HeARTs Speak artists are an exceptional breed. Our tough, seemingly impenetrable exteriors are complimented by soft and unapologetically patient centers. We’re loud and proud about our love and respect for all living things. We celebrate even the tiniest victories, and we hurt deeply when things don’t end happily. We’re altogether smart, focused, forces to be reckoned with, and the nicest people you’ll meet.Above all else, we work tirelessly to cast the bright, reassuring glow of art on a cause that is too often associated with loss and sadness.
Member and professional photographer, Stacey Gammon, thoroughly encompasses the qualities of a HeARTs Speak artist, and her new project, Animal Shelter Survivors, is evidence. The project works to highlight animals who have endured extended stays in the sheltering system by celebrating their eventual adoptions, and featuring those still waiting for rescue.
If you ask Stacey, “long term shelter residents are not damaged, they are special.” Her project is a testament to the unwaveringly hopeful and forgiving nature of companion animals, and applauds their ability to withstand their predicaments.
Tell us about the inspiration for your ‘Animal Shelter Survivors’ project!
It all started when I posted an adoptable dog to Google+, mentioning that he had been in the shelter for about a year. The post received a few negative comments; along the lines of suggesting the dog should be put down because there must be something wrong with him.
I realized there is a stigma associated with long-term shelter dogs, yet all the work I’ve done in rescue has shown me that some of the best dogs languish in shelters for no good reason. If they didn’t have such strong hearts, those dogs they wouldn’t have lasted that long in a shelter environment.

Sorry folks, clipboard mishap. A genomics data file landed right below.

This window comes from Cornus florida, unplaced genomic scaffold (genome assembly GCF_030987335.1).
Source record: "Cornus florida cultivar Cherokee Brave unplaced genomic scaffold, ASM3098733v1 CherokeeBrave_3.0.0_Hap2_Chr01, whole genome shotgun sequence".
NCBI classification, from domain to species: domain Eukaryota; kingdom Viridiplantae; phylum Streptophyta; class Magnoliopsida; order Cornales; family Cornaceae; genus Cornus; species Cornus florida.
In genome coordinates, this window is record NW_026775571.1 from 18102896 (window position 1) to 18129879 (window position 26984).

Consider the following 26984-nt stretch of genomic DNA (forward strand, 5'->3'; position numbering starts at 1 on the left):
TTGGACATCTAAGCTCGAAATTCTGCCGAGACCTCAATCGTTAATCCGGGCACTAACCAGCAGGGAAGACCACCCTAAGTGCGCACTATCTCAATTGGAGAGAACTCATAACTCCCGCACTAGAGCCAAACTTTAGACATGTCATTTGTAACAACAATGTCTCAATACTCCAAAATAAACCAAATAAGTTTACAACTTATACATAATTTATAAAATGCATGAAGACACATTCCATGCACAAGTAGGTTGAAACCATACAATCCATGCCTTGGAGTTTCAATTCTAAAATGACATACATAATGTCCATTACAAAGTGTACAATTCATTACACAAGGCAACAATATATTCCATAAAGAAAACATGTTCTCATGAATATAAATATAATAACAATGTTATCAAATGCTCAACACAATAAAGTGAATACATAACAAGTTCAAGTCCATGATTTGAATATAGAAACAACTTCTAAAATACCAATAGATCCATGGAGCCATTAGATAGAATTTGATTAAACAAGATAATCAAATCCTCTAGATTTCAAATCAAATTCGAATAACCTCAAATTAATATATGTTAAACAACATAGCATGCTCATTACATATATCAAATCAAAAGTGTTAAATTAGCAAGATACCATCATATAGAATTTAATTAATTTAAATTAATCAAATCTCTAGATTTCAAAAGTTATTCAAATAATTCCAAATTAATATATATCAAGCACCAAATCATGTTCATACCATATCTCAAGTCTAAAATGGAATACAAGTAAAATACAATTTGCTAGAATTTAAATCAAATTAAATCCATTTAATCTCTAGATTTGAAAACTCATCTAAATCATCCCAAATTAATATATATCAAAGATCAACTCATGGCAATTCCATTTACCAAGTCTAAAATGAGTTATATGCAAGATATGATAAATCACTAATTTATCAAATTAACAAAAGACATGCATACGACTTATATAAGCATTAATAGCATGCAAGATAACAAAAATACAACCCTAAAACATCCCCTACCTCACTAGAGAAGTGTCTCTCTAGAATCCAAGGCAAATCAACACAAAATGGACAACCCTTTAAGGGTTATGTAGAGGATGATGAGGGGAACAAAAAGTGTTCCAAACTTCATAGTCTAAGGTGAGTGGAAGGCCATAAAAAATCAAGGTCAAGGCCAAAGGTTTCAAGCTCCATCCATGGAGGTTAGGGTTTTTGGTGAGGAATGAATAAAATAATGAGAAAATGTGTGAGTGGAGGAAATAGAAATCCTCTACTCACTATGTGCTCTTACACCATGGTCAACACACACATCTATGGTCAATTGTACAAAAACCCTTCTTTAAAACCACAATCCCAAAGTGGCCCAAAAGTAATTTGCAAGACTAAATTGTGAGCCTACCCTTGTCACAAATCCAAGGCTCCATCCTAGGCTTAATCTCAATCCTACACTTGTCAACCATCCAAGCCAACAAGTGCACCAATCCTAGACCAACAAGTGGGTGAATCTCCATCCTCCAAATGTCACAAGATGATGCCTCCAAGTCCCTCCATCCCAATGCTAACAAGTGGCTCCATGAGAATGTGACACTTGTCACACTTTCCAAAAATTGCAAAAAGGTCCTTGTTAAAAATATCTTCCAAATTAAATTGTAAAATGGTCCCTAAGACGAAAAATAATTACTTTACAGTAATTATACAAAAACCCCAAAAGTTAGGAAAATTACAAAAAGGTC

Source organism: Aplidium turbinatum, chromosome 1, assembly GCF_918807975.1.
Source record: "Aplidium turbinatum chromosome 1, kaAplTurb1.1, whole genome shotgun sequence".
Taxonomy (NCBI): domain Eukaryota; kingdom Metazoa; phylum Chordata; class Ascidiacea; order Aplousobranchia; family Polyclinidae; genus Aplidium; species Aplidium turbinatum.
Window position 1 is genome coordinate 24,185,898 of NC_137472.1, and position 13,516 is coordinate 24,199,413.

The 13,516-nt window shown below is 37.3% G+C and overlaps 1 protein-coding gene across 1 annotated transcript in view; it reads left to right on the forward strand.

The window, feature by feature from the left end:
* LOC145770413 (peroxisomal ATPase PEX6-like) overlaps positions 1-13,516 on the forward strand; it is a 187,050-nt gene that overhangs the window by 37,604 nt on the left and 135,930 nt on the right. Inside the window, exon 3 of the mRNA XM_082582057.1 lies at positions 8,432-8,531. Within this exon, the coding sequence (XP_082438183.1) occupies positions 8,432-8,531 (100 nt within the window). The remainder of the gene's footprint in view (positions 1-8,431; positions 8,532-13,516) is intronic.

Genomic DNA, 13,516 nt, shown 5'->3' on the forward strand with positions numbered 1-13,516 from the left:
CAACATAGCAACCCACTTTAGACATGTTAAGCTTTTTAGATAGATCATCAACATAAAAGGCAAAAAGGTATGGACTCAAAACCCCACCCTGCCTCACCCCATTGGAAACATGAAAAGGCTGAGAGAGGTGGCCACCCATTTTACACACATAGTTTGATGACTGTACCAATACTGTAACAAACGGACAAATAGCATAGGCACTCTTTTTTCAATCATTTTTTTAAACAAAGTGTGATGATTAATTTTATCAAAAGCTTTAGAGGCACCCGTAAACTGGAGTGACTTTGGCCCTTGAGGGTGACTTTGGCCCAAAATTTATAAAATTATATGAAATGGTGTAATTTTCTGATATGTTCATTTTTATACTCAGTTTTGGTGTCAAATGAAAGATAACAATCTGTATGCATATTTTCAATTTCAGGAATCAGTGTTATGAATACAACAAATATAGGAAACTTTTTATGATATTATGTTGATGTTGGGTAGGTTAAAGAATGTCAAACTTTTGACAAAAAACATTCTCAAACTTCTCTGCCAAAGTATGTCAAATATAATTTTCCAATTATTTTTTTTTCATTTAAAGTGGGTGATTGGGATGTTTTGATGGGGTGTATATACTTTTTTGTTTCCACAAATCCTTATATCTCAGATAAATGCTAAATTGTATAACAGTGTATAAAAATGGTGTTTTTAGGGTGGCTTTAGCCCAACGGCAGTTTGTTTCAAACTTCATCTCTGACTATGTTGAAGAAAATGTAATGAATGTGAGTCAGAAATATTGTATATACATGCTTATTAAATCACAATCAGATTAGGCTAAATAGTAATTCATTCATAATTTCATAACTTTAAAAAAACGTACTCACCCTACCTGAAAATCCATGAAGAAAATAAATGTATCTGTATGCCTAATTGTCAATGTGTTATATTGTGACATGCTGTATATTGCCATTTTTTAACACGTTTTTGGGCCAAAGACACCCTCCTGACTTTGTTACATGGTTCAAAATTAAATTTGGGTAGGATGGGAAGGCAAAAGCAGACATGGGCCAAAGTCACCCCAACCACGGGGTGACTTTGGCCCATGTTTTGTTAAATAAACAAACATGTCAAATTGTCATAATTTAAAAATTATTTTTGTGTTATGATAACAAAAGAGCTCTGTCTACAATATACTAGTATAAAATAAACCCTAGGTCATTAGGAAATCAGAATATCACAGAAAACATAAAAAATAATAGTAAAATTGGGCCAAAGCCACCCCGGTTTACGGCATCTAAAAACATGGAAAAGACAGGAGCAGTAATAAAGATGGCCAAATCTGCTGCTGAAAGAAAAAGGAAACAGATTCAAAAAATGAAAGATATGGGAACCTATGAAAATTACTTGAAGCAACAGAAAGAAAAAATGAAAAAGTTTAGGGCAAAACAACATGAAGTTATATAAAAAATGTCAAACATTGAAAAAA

I also find that being involved in the animal rescue world can sometimes be sad and depressing. We tend to see more images of pets in need of homes than pets in homes, so it was really nice to be working on something uplifting.
How long did it take to get the project up and running, and how long was it just an idea before you put it into play?
Not long at all actually. The idea popped into my head like a light bulb going off, and I couldn’t concentrate on anything else until I move forward with it. This is the same way I started my pet photography business – I got an idea and immediately threw myself full-force into implementing it. All told it was probably a week or two from conception to launching the website.
I also knew that if I sat on it, it might get placed on the back burner and I didn’t want to let that happen. I wanted to strike while my feelings about the situation were still front and in focus.
What has the project taught you that you didn’t expect it would?
That there are so many amazing and heartwarming stories out there. As a photographer I first envisioned the project being very visual and would post only the photos without much of a story beyond stating how long the dog was in the shelter for. But then a couple people got back to me with more details on their adoptions and I knew that the content is what would make the website. Not just seeing a bunch of numbers and statistics but hearing the story in the owners words.
Have any cases or subjects been particularly personal or moving for you?